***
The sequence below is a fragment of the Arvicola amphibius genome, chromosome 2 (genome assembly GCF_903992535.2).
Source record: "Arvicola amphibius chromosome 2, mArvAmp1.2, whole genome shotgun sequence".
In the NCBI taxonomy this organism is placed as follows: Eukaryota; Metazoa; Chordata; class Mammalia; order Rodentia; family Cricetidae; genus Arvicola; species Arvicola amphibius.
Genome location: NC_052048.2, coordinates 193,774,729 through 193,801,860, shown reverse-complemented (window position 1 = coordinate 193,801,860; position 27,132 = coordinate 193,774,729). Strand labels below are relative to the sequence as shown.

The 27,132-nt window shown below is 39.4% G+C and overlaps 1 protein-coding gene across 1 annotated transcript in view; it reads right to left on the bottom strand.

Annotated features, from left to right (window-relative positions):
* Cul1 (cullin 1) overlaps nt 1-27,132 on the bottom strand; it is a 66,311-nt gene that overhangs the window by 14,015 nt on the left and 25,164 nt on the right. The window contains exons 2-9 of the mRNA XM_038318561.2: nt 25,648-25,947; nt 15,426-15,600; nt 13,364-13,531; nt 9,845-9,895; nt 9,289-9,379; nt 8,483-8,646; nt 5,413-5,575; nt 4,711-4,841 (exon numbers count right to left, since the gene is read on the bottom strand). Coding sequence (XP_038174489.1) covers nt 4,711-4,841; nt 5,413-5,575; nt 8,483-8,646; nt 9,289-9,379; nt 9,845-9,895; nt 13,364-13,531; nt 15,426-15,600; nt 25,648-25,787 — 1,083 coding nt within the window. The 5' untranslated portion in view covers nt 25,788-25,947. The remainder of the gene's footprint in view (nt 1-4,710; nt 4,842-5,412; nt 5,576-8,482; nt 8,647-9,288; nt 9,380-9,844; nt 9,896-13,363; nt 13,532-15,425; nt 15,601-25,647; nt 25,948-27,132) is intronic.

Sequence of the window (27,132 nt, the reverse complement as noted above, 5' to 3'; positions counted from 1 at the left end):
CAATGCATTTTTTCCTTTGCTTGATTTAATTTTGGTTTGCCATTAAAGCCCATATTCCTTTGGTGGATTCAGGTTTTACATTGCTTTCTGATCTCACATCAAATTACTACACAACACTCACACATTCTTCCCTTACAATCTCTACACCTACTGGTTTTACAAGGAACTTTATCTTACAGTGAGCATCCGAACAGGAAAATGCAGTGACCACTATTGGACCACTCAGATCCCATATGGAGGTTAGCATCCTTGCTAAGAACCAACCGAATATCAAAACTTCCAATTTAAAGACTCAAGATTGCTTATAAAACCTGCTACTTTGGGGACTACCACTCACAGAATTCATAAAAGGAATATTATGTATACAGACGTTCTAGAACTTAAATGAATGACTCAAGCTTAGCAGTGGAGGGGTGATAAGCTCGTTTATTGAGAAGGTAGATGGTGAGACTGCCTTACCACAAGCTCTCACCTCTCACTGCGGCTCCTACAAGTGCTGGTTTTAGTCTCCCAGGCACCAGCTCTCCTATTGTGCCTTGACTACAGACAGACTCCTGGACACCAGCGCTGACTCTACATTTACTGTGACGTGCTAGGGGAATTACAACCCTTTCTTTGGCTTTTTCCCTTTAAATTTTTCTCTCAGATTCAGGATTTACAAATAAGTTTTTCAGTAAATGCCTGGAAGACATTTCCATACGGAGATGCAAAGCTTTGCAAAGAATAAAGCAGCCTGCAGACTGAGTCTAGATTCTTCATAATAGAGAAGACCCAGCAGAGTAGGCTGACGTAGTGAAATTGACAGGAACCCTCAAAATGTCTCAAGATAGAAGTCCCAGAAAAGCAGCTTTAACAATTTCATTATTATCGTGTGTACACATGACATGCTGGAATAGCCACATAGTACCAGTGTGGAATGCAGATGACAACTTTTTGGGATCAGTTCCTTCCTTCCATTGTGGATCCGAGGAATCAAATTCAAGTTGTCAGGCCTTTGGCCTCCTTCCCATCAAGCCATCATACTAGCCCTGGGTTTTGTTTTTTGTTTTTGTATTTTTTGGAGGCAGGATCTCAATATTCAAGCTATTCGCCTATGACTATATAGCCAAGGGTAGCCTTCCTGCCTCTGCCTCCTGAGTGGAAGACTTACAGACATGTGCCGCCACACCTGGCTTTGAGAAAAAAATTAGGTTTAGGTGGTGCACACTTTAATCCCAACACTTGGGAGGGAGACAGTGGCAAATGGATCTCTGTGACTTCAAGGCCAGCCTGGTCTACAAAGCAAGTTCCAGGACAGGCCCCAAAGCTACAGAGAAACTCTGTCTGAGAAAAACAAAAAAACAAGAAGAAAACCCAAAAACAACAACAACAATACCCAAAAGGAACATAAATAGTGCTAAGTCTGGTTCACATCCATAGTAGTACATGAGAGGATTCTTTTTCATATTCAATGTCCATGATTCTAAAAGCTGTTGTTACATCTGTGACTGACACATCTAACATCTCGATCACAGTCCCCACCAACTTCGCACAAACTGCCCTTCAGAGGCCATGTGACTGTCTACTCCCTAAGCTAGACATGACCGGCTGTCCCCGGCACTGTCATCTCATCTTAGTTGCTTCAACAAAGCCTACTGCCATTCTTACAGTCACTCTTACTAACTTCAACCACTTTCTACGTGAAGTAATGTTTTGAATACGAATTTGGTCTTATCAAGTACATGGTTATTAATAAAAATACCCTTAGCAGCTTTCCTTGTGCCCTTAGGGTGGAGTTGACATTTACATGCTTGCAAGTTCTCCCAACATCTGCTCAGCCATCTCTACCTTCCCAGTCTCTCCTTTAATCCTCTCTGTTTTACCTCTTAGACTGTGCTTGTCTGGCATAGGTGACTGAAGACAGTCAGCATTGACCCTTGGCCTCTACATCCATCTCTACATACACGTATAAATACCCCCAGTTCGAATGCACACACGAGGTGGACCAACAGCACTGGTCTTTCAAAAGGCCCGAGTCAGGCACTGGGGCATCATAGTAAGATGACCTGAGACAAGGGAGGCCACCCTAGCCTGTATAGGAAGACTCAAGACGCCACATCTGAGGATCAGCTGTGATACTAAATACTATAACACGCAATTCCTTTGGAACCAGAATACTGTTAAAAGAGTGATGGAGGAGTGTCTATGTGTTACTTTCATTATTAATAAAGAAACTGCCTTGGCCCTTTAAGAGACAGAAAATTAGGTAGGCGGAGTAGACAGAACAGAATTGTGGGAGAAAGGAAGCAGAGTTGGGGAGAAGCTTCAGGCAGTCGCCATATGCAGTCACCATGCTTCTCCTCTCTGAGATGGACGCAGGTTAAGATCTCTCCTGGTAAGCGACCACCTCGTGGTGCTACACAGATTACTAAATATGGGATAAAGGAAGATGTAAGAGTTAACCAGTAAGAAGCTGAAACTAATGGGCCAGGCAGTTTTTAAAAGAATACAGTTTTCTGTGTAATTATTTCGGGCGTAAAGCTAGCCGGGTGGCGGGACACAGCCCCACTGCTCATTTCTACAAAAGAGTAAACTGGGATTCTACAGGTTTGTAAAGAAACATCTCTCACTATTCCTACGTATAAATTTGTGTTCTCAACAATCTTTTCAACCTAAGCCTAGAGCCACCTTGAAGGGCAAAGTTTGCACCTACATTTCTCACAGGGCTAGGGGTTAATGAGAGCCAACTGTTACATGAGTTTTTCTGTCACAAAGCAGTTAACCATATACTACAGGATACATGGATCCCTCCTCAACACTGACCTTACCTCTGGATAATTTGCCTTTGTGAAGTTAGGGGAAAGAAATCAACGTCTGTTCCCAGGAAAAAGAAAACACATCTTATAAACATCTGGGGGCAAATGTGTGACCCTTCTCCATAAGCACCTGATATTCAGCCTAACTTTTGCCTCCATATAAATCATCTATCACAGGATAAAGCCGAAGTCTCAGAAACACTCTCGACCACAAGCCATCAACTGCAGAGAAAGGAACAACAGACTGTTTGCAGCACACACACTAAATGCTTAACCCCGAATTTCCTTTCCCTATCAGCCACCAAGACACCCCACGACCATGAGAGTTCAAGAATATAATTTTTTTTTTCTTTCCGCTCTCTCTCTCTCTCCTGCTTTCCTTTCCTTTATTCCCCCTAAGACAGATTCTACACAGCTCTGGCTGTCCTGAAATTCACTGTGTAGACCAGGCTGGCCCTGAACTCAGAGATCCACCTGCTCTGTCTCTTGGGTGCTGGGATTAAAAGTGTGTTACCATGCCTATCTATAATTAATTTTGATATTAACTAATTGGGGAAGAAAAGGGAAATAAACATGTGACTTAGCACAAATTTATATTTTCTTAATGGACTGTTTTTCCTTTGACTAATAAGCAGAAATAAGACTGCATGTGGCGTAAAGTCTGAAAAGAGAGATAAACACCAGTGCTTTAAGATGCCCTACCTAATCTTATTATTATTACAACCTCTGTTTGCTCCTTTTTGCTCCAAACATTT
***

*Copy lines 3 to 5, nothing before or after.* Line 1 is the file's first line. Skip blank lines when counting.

In the NCBI taxonomy this organism is placed as follows: Eukaryota; Metazoa; Chordata; class Mammalia; order Rodentia; family Cricetidae; genus Arvicola; species Arvicola amphibius.
Genome location: NC_052048.2, coordinates 193,774,729 through 193,801,860, shown reverse-complemented (window position 1 = coordinate 193,801,860; position 27,132 = coordinate 193,774,729). Strand labels below are relative to the sequence as shown.

The 27,132-nt window shown below is 39.4% G+C and overlaps 1 protein-coding gene across 1 annotated transcript in view; it reads right to left on the bottom strand.